(Bloomberg) -- As House Republicans prepared to put a compromise immigration bill up for a vote on Wednesday, many members spoke favorably about it even though few of them had seen the final legislative text and House Speaker Paul Ryan downplayed the chances that it would pass.
In a bid to attract more support, lawmakers decided last week to delay the vote and add two provisions to a measure designed to be a compromise between conservative and moderate Republicans.
The new version would include a requirement for employers to electronically check the immigration status of workers, as well as an overhaul of the guest worker program that allows businesses, especially in construction, agriculture and service industries, to hire foreigners.
These additions appear to have won over even some immigration hawks that opposed more lenient proposals, suggesting that the measure has more Republican support than Ryan thought. Still, with a vote scheduled for Wednesday, according to Majority Leader Kevin McCarthy, Republican leaders won’t have much time to respond to questions and rally support for the bill.
Four conservatives, Ralph Norman of South Carolina, Ken Buck of Colorado, Brian Babin of Texas and Ted Yoho of Florida, said adding the E-verify provision would make them consider voting for the bill, especially since it also eliminates some categories of legal immigration and funds the border wall requested by President Donald Trump.
Norman said compared to “staying where we are now," with what he described as open borders, "you have to look at the alternative." He said he could live with a visa program that would set some young immigrants who came to the U.S. as children on the path to citizenship if the bill checks off all the other conservative priorities.
Trump’s Support a Must
Trump himself, however, may have stalled some of the momentum within the House GOP when he tweeted last week that Republicans “should stop wasting their time on Immigration,” until after November’s midterm elections. And several conservatives said they would not commit to anything without the political cover of Trump’s endorsement.
This so-called Republican compromise bill, H.R. 6136, would also change the limit on how long minors can be kept in custody, which the Trump administration cited to explain the policy of separating families that are detained at the border. It would also require families to be held in the custody of the Department of Homeland Security and would authorize $7 billion for new detention facilities.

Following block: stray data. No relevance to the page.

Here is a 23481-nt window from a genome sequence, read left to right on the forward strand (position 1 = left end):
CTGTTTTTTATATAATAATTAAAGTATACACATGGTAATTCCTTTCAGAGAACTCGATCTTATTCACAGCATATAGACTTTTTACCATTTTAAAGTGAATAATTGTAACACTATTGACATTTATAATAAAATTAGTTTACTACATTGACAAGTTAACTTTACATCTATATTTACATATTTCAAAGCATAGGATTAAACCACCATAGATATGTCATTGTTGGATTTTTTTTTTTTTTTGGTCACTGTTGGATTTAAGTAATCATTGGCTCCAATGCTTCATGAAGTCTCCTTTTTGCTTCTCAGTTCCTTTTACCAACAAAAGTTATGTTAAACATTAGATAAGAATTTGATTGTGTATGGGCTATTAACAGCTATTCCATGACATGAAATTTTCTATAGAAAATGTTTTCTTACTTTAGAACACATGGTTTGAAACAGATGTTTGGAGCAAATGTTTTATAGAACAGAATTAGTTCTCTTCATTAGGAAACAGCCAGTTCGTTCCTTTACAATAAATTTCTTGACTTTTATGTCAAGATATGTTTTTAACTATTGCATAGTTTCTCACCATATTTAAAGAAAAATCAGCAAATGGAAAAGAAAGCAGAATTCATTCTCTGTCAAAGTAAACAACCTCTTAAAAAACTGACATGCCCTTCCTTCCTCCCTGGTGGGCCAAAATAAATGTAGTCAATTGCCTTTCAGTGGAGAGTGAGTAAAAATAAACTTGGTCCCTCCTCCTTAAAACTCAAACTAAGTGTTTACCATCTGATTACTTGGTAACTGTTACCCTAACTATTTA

In the Senate on Monday, talks continued on a narrow immigration measure designed to curtail family separations at the border with Mexico. Yet a small group of Senate Judiciary Committee members who held a first bipartisan meeting late in the day said they don’t anticipate any immediate agreement.
“Nothing is going to happen this week, we don’t think,” said Senator Dianne Feinstein, a California Democrat and a leader in the effort. The group must take some time to ensure that they are making changes to the immigration system for families so they can “straighten it out so it’s meaningful,” she said.
Senator Ted Cruz, a Texas Republican, said he hoped "we can find common ground." He added that if the group could agree on a measure that prevents family separations while also bolstering enforcement of immigration law, “then I think we’ll have a bill that has a chance for passage.”
Senator Dick Durbin, an Illinois Democrat, said the group needs to do far more than draft a bill barring separations. Democrats have called for retaining the standards of treatment for children that were spelled out in a 1997 consent decree that Republicans want to void. That’s probably the biggest area of disagreement, he said.
The negotiators, Durbin added, also have to come to an understanding of what added resources would be needed if any legislation expands family detentions, because current family facilities can only house about 3,000 people.
“So if we’re going to expand family detention, if that is even under consideration, we have to understand how that would happen, what it would cost, what the alternatives might be,” Durbin said.
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